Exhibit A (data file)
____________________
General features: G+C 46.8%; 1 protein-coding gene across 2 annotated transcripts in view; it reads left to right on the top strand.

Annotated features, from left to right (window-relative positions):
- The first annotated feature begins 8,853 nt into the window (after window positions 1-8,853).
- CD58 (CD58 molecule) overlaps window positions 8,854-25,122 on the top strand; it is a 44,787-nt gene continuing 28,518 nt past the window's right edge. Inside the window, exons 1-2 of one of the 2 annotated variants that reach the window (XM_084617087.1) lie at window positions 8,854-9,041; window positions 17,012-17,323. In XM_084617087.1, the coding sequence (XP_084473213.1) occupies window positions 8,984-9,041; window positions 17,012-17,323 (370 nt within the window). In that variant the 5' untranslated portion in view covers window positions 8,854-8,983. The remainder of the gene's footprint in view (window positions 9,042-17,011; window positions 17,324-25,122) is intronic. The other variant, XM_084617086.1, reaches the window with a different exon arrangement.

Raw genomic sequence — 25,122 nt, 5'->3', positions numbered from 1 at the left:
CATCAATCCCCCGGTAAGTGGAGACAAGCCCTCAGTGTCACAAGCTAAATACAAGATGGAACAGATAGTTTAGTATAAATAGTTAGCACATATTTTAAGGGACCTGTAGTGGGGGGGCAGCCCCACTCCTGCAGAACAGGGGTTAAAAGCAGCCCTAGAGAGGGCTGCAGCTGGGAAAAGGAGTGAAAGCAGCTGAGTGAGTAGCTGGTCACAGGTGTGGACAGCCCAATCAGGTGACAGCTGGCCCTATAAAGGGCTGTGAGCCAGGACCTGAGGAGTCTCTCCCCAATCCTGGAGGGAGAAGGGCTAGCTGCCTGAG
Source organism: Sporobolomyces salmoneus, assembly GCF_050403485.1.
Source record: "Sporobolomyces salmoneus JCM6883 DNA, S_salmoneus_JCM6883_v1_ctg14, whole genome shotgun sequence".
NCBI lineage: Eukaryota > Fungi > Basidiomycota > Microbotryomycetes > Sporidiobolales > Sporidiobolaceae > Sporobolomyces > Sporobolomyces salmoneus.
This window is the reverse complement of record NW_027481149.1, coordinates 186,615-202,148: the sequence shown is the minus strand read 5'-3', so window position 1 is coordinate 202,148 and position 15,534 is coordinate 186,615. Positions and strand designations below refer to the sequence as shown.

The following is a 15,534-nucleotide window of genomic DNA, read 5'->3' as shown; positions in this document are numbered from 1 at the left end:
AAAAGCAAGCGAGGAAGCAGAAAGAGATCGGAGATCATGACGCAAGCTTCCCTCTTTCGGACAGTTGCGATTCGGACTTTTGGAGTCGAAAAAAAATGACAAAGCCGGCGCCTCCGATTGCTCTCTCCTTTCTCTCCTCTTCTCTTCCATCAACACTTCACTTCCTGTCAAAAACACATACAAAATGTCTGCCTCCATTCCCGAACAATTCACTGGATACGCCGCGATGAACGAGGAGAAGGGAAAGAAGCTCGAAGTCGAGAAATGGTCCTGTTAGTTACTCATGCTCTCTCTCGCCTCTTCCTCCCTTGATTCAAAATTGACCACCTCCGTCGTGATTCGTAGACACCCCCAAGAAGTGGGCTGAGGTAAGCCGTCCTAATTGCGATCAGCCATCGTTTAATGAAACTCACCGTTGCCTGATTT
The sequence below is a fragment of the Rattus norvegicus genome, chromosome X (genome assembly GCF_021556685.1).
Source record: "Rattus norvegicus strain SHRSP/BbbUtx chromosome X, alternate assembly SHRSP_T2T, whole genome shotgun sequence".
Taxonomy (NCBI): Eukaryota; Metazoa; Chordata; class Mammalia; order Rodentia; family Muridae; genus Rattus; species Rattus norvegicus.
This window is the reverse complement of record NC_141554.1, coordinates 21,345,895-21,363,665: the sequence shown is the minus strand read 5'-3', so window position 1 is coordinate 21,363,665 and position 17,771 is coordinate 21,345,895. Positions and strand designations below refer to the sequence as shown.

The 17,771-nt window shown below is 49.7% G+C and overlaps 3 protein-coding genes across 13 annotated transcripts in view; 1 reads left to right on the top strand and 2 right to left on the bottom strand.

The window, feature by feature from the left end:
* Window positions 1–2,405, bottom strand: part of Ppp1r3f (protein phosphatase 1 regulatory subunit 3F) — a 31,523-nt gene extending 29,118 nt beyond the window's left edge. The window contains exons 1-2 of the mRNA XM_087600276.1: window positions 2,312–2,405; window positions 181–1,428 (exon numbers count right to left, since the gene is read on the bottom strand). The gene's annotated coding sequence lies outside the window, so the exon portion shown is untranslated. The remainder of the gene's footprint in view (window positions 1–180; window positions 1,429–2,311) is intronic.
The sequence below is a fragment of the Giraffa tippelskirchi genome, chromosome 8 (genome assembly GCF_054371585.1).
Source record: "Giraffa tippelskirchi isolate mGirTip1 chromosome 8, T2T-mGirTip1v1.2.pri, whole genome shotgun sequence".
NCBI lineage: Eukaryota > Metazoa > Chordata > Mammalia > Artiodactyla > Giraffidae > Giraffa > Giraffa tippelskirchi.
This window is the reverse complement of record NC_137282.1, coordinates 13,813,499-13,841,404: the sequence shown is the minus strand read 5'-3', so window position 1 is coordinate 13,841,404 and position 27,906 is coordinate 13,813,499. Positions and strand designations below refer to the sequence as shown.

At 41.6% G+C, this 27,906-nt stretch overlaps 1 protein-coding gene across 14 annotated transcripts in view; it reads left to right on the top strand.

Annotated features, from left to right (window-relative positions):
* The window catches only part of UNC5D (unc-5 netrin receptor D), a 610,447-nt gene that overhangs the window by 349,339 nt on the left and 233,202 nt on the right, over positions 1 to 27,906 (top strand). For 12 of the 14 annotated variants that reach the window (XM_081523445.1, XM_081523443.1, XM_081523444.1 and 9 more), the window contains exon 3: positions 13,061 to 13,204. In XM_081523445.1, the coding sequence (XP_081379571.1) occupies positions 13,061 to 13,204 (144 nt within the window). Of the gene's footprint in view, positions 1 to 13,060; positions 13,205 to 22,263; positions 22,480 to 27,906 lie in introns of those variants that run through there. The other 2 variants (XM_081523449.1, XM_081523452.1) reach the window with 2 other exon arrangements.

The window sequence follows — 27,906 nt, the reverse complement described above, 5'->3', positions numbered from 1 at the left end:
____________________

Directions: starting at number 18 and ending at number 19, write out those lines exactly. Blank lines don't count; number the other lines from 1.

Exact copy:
The window, feature by feature from the left end:
* Window positions 1–2,405, bottom strand: part of Ppp1r3f (protein phosphatase 1 regulatory subunit 3F) — a 31,523-nt gene extending 29,118 nt beyond the window's left edge. The window contains exons 1-2 of the mRNA XM_087600276.1: window positions 2,312–2,405; window positions 181–1,428 (exon numbers count right to left, since the gene is read on the bottom strand). The gene's annotated coding sequence lies outside the window, so the exon portion shown is untranslated. The remainder of the gene's footprint in view (window positions 1–180; window positions 1,429–2,311) is intronic.